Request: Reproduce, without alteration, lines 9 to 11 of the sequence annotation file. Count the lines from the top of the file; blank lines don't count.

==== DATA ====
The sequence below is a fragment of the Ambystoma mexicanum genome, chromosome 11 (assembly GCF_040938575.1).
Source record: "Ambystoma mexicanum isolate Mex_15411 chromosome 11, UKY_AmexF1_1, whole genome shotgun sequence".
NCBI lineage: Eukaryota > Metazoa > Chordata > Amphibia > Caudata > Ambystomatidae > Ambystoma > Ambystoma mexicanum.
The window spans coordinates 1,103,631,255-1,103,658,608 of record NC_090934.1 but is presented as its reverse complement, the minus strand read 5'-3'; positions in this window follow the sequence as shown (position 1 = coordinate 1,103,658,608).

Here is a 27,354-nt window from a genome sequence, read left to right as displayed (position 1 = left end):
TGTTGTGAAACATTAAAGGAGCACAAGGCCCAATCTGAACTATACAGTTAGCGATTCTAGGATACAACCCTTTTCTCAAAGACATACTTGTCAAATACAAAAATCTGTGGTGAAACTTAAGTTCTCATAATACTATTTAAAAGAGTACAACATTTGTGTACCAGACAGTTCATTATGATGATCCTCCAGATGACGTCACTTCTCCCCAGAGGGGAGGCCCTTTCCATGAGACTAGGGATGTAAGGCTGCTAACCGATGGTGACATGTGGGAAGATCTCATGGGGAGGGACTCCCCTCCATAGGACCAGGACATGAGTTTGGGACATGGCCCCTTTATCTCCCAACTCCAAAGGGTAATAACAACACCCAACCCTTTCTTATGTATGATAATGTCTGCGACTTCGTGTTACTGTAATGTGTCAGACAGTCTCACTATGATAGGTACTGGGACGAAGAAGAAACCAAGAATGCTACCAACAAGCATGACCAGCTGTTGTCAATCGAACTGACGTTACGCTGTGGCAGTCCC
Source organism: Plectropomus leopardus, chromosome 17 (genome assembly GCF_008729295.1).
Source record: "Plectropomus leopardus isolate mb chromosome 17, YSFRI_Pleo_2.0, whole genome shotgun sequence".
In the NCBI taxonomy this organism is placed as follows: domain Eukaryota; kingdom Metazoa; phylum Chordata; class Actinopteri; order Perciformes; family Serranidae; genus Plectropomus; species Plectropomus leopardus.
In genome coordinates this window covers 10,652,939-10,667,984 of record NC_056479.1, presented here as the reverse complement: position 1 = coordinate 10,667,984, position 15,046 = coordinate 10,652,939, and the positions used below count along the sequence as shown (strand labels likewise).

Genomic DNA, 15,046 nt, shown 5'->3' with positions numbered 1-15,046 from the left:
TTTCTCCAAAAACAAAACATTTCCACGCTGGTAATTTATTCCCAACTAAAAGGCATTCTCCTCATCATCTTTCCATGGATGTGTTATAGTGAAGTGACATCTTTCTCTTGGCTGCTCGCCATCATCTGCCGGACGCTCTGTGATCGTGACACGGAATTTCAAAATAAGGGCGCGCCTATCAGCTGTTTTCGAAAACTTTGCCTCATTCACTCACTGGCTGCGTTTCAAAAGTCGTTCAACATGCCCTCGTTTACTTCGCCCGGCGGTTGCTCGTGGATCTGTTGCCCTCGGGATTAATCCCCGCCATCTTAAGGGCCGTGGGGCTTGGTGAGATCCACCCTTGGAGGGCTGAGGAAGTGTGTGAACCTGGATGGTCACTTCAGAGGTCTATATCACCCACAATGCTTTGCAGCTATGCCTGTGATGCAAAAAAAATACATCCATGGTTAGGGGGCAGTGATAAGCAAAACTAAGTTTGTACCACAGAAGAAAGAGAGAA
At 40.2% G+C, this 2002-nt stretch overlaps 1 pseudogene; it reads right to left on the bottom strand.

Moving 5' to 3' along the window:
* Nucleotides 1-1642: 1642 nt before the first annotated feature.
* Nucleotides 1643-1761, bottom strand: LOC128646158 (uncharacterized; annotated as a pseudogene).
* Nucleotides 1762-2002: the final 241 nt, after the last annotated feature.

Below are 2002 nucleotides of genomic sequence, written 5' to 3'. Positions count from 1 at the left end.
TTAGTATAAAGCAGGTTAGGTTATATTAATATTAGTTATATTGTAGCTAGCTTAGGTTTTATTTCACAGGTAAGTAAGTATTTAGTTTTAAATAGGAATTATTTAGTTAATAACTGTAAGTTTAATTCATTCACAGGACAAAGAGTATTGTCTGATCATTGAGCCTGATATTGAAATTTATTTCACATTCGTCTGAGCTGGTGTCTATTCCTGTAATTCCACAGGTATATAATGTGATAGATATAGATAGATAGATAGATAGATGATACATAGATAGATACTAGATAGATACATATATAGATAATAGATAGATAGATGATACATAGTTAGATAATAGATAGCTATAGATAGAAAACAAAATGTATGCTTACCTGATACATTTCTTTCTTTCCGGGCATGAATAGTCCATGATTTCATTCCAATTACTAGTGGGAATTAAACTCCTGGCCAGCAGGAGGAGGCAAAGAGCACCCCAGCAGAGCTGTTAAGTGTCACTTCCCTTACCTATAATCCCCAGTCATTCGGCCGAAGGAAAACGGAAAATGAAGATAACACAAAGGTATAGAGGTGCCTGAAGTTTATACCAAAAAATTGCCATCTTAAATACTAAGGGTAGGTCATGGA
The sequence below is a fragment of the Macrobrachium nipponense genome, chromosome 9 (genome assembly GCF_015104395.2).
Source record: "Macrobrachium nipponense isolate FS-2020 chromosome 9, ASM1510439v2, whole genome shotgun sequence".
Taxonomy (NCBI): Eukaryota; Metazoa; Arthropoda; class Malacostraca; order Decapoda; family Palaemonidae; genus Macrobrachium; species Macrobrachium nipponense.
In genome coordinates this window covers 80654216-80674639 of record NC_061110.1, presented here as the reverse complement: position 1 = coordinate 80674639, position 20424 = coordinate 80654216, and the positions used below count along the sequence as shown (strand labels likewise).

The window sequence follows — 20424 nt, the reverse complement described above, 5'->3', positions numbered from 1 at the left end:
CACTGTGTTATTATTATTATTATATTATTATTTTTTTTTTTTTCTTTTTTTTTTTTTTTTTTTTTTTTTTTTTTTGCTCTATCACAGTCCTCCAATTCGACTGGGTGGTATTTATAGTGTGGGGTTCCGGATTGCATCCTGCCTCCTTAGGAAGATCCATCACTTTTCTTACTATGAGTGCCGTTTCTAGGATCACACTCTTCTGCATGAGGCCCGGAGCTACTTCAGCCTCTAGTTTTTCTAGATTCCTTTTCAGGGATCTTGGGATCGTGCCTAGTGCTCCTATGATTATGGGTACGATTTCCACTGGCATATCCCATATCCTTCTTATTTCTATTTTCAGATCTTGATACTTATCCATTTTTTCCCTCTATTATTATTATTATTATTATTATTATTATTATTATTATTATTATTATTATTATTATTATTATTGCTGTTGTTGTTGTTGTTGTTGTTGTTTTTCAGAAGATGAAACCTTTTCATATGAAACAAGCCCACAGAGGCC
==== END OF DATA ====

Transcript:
In the NCBI taxonomy this organism is placed as follows: domain Eukaryota; kingdom Metazoa; phylum Chordata; class Actinopteri; order Perciformes; family Serranidae; genus Plectropomus; species Plectropomus leopardus.
In genome coordinates this window covers 10,652,939-10,667,984 of record NC_056479.1, presented here as the reverse complement: position 1 = coordinate 10,667,984, position 15,046 = coordinate 10,652,939, and the positions used below count along the sequence as shown (strand labels likewise).

Genomic DNA, 15,046 nt, shown 5'->3' with positions numbered 1-15,046 from the left: